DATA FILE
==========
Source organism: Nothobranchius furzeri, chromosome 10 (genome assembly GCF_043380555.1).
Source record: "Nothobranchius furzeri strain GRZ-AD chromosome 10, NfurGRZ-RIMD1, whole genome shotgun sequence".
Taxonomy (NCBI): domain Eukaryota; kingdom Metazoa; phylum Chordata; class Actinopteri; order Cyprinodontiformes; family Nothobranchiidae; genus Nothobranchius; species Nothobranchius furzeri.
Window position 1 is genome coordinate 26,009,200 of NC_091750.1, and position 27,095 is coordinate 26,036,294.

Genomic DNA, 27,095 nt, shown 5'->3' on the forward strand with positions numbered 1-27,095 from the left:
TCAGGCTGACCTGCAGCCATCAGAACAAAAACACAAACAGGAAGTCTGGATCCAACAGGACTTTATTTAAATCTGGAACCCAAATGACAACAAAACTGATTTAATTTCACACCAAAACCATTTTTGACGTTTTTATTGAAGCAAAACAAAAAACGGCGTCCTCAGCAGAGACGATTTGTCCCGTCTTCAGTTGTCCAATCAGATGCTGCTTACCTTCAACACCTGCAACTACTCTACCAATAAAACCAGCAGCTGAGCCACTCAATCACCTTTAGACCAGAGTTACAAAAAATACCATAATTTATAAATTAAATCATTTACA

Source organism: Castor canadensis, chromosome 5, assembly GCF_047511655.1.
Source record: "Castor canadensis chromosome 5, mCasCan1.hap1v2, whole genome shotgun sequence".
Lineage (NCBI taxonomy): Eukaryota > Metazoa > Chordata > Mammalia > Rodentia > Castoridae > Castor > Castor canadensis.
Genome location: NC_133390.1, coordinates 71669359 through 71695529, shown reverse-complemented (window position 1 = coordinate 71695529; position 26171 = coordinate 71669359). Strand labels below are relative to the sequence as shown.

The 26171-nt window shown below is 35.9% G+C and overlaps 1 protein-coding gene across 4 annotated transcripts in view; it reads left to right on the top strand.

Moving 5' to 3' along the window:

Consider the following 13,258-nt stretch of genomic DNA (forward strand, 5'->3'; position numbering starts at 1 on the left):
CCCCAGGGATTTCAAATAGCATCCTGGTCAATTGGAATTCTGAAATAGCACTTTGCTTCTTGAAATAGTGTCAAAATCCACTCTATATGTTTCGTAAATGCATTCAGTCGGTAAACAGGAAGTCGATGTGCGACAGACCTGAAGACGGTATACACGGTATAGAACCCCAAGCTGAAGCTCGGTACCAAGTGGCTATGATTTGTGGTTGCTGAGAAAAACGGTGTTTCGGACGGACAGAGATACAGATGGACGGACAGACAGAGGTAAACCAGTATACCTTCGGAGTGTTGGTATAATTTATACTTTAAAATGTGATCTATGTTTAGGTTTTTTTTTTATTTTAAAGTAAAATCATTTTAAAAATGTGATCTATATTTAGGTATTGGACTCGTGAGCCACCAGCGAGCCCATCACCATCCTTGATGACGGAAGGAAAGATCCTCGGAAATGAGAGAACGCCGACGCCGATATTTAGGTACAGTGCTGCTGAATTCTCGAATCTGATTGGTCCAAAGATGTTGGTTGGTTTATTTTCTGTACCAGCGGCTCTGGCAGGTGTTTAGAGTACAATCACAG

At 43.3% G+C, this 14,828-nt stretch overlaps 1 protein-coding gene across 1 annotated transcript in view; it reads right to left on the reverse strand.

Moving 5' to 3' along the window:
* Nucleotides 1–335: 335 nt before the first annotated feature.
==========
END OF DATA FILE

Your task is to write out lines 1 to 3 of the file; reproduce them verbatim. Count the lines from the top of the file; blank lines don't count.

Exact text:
Source organism: Nothobranchius furzeri, chromosome 10 (genome assembly GCF_043380555.1).
Source record: "Nothobranchius furzeri strain GRZ-AD chromosome 10, NfurGRZ-RIMD1, whole genome shotgun sequence".
Taxonomy (NCBI): domain Eukaryota; kingdom Metazoa; phylum Chordata; class Actinopteri; order Cyprinodontiformes; family Nothobranchiidae; genus Nothobranchius; species Nothobranchius furzeri.